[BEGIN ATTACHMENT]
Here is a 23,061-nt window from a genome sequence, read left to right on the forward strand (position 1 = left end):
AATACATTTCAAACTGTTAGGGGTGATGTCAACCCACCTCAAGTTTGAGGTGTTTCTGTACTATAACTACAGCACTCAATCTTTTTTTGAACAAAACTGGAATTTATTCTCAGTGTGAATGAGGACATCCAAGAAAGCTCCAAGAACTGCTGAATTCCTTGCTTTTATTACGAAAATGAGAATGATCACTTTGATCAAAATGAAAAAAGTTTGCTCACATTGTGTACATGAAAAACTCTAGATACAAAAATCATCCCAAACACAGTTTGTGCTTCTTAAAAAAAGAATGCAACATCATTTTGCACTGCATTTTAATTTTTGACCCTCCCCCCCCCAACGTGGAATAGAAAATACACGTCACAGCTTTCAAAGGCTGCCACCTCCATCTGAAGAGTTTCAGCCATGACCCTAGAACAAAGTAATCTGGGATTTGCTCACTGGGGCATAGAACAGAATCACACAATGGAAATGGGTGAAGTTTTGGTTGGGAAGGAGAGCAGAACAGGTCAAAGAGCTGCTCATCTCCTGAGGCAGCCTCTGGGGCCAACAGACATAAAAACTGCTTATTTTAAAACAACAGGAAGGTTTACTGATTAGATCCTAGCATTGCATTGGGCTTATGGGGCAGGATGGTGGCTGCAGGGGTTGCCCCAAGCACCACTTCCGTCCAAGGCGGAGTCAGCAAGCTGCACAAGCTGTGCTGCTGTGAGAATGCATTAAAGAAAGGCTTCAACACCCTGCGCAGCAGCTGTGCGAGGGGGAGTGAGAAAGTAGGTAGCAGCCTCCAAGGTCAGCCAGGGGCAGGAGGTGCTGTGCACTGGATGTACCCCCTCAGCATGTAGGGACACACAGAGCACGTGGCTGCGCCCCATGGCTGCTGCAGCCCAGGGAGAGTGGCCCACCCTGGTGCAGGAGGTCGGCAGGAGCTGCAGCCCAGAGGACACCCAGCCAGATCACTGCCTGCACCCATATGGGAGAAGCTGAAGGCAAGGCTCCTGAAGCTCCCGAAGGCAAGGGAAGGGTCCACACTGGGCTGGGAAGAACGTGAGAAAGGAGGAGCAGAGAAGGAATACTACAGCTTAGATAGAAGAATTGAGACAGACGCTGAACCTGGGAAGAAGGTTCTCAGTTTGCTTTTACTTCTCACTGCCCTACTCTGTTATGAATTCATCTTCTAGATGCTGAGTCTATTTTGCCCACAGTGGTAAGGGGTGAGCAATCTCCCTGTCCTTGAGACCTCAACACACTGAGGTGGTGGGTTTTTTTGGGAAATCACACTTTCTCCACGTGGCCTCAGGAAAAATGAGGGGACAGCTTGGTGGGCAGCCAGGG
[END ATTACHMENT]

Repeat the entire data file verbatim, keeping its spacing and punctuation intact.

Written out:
Here is a 23,061-nt window from a genome sequence, read left to right on the forward strand (position 1 = left end):
AATACATTTCAAACTGTTAGGGGTGATGTCAACCCACCTCAAGTTTGAGGTGTTTCTGTACTATAACTACAGCACTCAATCTTTTTTTGAACAAAACTGGAATTTATTCTCAGTGTGAATGAGGACATCCAAGAAAGCTCCAAGAACTGCTGAATTCCTTGCTTTTATTACGAAAATGAGAATGATCACTTTGATCAAAATGAAAAAAGTTTGCTCACATTGTGTACATGAAAAACTCTAGATACAAAAATCATCCCAAACACAGTTTGTGCTTCTTAAAAAAAGAATGCAACATCATTTTGCACTGCATTTTAATTTTTGACCCTCCCCCCCCCAACGTGGAATAGAAAATACACGTCACAGCTTTCAAAGGCTGCCACCTCCATCTGAAGAGTTTCAGCCATGACCCTAGAACAAAGTAATCTGGGATTTGCTCACTGGGGCATAGAACAGAATCACACAATGGAAATGGGTGAAGTTTTGGTTGGGAAGGAGAGCAGAACAGGTCAAAGAGCTGCTCATCTCCTGAGGCAGCCTCTGGGGCCAACAGACATAAAAACTGCTTATTTTAAAACAACAGGAAGGTTTACTGATTAGATCCTAGCATTGCATTGGGCTTATGGGGCAGGATGGTGGCTGCAGGGGTTGCCCCAAGCACCACTTCCGTCCAAGGCGGAGTCAGCAAGCTGCACAAGCTGTGCTGCTGTGAGAATGCATTAAAGAAAGGCTTCAACACCCTGCGCAGCAGCTGTGCGAGGGGGAGTGAGAAAGTAGGTAGCAGCCTCCAAGGTCAGCCAGGGGCAGGAGGTGCTGTGCACTGGATGTACCCCCTCAGCATGTAGGGACACACAGAGCACGTGGCTGCGCCCCATGGCTGCTGCAGCCCAGGGAGAGTGGCCCACCCTGGTGCAGGAGGTCGGCAGGAGCTGCAGCCCAGAGGACACCCAGCCAGATCACTGCCTGCACCCATATGGGAGAAGCTGAAGGCAAGGCTCCTGAAGCTCCCGAAGGCAAGGGAAGGGTCCACACTGGGCTGGGAAGAACGTGAGAAAGGAGGAGCAGAGAAGGAATACTACAGCTTAGATAGAAGAATTGAGACAGACGCTGAACCTGGGAAGAAGGTTCTCAGTTTGCTTTTACTTCTCACTGCCCTACTCTGTTATGAATTCATCTTCTAGATGCTGAGTCTATTTTGCCCACAGTGGTAAGGGGTGAGCAATCTCCCTGTCCTTGAGACCTCAACACACTGAGGTGGTGGGTTTTTTTGGGAAATCACACTTTCTCCACGTGGCCTCAGGAAAAATGAGGGGACAGCTTGGTGGGCAGCCAGGG